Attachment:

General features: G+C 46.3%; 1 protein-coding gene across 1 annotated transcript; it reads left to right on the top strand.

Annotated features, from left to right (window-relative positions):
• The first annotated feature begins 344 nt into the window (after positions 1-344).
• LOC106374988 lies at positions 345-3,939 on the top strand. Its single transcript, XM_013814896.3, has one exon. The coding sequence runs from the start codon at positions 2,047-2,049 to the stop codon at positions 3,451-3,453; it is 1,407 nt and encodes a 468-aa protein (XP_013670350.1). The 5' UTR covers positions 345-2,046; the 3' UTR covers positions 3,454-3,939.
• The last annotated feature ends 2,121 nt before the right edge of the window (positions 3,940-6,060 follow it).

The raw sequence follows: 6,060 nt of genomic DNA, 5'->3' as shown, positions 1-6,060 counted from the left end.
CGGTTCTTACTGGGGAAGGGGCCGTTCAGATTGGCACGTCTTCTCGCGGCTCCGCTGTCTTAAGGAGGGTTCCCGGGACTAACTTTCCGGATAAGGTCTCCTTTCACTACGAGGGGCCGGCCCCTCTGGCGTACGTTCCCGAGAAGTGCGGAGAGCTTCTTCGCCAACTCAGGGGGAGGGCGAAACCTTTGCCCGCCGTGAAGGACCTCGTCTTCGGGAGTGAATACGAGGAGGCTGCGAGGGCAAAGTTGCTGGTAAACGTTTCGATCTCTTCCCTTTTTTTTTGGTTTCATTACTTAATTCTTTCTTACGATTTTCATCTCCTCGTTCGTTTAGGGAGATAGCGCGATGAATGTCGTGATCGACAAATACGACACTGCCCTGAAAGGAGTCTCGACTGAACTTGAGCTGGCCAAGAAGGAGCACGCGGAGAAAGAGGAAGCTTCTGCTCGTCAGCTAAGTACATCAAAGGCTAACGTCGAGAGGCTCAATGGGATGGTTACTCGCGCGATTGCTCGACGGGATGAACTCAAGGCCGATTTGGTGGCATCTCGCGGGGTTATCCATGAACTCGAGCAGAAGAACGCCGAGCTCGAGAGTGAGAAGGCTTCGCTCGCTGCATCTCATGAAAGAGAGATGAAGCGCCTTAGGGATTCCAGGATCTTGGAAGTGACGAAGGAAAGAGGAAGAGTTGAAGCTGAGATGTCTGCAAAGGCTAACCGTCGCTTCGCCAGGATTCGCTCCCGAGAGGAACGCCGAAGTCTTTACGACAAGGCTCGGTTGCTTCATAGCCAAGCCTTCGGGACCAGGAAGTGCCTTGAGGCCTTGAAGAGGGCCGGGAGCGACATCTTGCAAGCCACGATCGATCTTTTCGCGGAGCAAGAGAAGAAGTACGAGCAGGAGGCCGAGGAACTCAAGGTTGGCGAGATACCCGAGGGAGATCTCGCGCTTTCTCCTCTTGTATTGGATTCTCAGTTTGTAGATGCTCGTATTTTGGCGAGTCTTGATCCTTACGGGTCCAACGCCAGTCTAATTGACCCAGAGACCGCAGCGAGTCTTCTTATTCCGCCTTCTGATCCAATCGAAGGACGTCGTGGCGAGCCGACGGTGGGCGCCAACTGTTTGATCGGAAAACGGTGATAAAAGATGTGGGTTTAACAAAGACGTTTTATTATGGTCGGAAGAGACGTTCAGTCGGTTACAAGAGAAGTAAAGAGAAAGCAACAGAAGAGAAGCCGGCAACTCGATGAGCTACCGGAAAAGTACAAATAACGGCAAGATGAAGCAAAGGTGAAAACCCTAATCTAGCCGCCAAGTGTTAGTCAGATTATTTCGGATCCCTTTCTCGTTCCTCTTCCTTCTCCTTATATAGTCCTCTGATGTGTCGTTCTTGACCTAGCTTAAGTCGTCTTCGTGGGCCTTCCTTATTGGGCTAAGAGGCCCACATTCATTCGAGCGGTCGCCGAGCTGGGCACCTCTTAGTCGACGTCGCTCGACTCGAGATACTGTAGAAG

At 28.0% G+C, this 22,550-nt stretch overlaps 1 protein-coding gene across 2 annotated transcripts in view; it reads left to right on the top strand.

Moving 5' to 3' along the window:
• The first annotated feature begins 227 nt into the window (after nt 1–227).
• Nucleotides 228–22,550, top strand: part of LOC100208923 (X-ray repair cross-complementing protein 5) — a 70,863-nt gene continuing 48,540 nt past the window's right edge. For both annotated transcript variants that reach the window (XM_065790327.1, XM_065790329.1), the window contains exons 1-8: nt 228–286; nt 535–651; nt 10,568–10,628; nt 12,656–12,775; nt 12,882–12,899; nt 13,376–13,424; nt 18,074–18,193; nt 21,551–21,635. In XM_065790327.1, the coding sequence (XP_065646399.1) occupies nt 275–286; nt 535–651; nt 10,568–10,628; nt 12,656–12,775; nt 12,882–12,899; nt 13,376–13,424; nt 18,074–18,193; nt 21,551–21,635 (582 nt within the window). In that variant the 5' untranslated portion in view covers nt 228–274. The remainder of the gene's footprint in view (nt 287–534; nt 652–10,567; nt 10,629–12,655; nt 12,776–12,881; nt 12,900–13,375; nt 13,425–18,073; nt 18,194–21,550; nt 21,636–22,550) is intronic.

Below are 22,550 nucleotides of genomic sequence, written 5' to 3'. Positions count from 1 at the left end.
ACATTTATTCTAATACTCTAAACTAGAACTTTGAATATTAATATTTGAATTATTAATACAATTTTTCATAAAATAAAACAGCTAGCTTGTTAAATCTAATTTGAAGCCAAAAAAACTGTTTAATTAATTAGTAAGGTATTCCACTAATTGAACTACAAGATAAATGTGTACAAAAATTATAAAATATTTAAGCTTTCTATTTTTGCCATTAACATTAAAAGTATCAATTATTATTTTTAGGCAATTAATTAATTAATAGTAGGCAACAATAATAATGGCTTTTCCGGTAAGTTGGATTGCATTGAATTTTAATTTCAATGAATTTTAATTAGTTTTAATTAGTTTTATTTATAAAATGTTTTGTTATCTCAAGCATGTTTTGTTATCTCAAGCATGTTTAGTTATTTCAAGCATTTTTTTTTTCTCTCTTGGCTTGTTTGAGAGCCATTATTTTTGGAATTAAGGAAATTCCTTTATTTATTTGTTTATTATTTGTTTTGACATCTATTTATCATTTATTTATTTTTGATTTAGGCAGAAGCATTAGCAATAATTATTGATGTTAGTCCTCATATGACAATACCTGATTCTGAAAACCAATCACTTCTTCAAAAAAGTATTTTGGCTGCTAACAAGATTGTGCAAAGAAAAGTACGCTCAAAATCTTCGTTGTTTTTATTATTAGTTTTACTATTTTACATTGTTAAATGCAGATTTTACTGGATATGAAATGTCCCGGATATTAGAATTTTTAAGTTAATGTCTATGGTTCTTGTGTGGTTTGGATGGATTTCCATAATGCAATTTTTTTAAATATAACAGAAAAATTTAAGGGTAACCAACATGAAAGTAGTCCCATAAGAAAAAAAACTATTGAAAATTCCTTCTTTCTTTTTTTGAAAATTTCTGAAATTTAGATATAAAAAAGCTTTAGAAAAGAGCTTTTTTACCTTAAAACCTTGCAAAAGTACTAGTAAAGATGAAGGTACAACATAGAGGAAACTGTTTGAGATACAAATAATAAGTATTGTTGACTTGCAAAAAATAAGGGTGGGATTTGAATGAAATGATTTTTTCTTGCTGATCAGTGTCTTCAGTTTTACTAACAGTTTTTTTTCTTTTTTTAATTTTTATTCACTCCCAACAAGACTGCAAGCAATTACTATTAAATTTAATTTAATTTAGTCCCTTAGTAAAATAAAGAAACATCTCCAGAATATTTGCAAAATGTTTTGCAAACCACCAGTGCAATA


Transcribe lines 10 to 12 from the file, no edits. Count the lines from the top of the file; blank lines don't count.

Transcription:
• The first annotated feature begins 227 nt into the window (after nt 1–227).
• Nucleotides 228–22,550, top strand: part of LOC100208923 (X-ray repair cross-complementing protein 5) — a 70,863-nt gene continuing 48,540 nt past the window's right edge. For both annotated transcript variants that reach the window (XM_065790327.1, XM_065790329.1), the window contains exons 1-8: nt 228–286; nt 535–651; nt 10,568–10,628; nt 12,656–12,775; nt 12,882–12,899; nt 13,376–13,424; nt 18,074–18,193; nt 21,551–21,635. In XM_065790327.1, the coding sequence (XP_065646399.1) occupies nt 275–286; nt 535–651; nt 10,568–10,628; nt 12,656–12,775; nt 12,882–12,899; nt 13,376–13,424; nt 18,074–18,193; nt 21,551–21,635 (582 nt within the window). In that variant the 5' untranslated portion in view covers nt 228–274. The remainder of the gene's footprint in view (nt 287–534; nt 652–10,567; nt 10,629–12,655; nt 12,776–12,881; nt 12,900–13,375; nt 13,425–18,073; nt 18,194–21,550; nt 21,636–22,550) is intronic.

Below are 22,550 nucleotides of genomic sequence, written 5' to 3'. Positions count from 1 at the left end.